In a couple hours I'm off to work at a pro wrestling show where one of the promotion's top guys just got signed by WWE.

To say my feelings are mixed would be an understatement.

I love pro wrestling, but hate McMahon's domination of the business and what it means for the talent and the fans. The stories I hear out of that company...
posted by jtron at 9:44 AM on August 14, 2010 [1 favorite]



Another serious question: is it higher or lower than the population at large?


That's established in the Real Sports link. It says (paraphrasing) that the rate of early death among pro wrestlers is 400% higher than the population at large.
posted by Bookhouse at 12:08 PM on August 14, 2010


scottreyman: is that the death rate of people under 50? I suspect it's not. Because that's what the issue is here. People dying young. Not dying at all. I would guess the death rate for all wrestlers is 100% ultimately.
posted by inturnaround at 12:24 PM on August 14, 2010


inturnaround: I would guess the death rate for all wrestlers is 100% ultimately.

Not to make light in a fairly serious thread, but I'll believe that Hulk Hogan will die when he does and not one second before.
posted by MCMikeNamara at 12:39 PM on August 14, 2010


Typical of our world right now that these huge, powerful men with whom we identify or want to be close to because no one would ever mess with them, are in fact pathetic captives treated more like farm animals than human beings.
posted by jamjam at 12:41 PM on August 14, 2010 [4 favorites]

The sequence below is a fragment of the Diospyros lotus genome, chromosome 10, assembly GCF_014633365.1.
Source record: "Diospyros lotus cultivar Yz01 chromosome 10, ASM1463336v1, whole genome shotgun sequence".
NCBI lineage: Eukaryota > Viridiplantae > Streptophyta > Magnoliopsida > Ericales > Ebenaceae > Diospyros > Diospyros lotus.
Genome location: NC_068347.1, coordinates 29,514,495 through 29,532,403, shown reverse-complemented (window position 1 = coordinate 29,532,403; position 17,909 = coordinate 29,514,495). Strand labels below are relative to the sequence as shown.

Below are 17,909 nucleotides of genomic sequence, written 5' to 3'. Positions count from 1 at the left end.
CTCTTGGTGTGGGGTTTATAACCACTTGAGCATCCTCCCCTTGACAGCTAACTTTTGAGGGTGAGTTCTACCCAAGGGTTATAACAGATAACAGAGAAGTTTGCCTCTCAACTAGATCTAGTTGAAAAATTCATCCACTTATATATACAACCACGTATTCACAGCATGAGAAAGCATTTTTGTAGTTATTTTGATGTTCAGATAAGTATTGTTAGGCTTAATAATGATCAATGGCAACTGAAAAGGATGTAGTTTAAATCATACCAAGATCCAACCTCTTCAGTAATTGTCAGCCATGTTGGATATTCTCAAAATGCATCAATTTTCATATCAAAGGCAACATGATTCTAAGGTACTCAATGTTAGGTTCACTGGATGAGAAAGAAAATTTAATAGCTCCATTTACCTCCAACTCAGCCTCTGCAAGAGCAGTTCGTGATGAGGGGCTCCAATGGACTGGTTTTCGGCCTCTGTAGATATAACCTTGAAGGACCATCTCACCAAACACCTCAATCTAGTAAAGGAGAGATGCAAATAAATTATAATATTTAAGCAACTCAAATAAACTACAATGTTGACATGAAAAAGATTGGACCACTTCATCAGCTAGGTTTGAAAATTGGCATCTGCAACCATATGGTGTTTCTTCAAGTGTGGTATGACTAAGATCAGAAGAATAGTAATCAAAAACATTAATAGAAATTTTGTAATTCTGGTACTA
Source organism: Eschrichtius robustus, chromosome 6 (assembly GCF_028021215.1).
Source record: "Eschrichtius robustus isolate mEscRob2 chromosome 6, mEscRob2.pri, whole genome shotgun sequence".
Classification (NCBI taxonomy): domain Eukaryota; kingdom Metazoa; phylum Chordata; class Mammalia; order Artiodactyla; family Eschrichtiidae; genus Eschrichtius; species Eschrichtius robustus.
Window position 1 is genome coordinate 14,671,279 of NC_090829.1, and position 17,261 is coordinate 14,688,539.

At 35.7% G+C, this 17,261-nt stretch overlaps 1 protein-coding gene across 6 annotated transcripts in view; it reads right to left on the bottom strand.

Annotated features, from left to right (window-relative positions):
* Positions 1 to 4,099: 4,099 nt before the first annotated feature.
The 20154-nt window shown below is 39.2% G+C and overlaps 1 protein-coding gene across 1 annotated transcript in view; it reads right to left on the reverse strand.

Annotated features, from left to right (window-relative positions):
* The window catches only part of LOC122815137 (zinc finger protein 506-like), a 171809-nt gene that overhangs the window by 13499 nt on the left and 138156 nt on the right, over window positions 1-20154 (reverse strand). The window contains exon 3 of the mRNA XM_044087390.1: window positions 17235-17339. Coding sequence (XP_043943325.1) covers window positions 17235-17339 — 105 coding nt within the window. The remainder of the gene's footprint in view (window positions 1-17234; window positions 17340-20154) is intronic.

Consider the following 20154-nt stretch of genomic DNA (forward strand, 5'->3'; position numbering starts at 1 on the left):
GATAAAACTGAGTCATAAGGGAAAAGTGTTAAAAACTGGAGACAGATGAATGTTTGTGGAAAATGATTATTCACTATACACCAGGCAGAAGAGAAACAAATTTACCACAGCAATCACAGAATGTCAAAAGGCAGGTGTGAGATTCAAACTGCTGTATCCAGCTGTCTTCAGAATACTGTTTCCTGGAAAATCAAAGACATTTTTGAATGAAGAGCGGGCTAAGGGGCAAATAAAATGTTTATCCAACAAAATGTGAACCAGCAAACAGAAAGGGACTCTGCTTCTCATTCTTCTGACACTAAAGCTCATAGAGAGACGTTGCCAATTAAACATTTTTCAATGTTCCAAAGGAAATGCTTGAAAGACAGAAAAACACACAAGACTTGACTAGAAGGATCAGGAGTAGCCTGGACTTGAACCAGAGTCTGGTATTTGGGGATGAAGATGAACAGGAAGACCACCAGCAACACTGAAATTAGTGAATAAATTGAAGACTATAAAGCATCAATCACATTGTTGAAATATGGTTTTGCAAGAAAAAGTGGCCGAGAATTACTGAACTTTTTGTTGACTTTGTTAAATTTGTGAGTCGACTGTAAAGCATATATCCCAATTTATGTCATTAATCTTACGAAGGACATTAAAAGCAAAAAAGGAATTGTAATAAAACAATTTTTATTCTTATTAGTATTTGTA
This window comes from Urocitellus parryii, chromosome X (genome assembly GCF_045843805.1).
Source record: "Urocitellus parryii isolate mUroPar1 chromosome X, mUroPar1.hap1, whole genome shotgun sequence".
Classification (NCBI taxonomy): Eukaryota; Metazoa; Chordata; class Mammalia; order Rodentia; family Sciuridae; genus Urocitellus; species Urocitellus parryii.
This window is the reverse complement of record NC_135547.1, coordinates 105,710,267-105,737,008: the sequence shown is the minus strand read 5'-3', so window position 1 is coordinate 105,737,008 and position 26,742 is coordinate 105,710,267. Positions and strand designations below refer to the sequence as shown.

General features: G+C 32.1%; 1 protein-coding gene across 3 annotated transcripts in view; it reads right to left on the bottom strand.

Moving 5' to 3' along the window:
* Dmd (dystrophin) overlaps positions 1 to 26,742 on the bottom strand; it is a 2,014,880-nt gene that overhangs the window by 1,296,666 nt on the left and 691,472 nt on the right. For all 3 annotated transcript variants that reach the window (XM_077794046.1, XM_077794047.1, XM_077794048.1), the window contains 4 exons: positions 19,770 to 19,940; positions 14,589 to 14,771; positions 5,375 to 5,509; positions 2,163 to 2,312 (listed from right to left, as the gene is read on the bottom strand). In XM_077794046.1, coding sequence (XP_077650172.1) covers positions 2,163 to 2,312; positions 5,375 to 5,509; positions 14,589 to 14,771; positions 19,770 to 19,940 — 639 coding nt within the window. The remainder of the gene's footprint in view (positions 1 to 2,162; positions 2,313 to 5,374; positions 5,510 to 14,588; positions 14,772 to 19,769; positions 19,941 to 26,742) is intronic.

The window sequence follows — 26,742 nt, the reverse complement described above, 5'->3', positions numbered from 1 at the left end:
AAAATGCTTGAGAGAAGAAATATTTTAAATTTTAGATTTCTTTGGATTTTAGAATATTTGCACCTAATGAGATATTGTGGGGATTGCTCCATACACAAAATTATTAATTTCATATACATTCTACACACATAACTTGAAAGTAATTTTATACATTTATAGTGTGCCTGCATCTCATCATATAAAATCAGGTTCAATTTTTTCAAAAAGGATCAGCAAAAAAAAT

Wrestling is as "fake" as porn. Take from that what you will.

also, Cade and Murdoch were an excellent tag team. I also just turned 29 last week.

.
posted by Uther Bentrazor at 1:17 PM on August 14, 2010 [2 favorites]


I find it strange that WWE wrestlers would need to dope. It's a performance, right? If it's all choreographed, why do you need superhuman strength?

Also,
It's a job where people bust their asses every night to entertain people. They don't get health care from their employer who terms them "independent contractors" so they don't have the legal requirement to do so.

Wrestlers are literally killing themselves to work, and the WWE can't give them health benefits. That's beyond awful, but I guess not that different from a lot of other manual labor contractor jobs.
posted by bluefly at 4:08 PM on August 14, 2010


I find it strange that WWE wrestlers would need to dope. It's a performance, right? If it's all choreographed, why do you need superhuman strength?

The guys at the top, and even some lower level federations, are performing 6 or 7 days a week. There are house shows that are not televised, ones you might not hear about. Ric Flair said he used to do 7 evening shows, and twice on Sat and Sunday. Combine the travel, the shows, and the need to work out to maintain the physique, you've got to be in pain. They may never get a day off, and if you've ever been to any type of wrestling match, you have to see how even their routine work will hurt. There's no OSHA for them. That's where the pain pills start, and then the need to not be groggy while performing turns to amphetamines.

Much of this lifestyle goes back even before the awareness of steroid abuse, certainly it was happening in the 70s if not before.
posted by l2p at 5:21 PM on August 14, 2010


Well, it's a performance that sometimes involves lifting bodybuilders over your head.

Also, Vince McMahon has a pretty well-documented fondness for giants and steroid-riddled superman types, even if they're not especially talented at the actual wrestling part.

You might not need superhuman strength just to get into the ring, but, with rare exceptions, you need it to get to the top of your field.
posted by box at 7:26 PM on August 14, 2010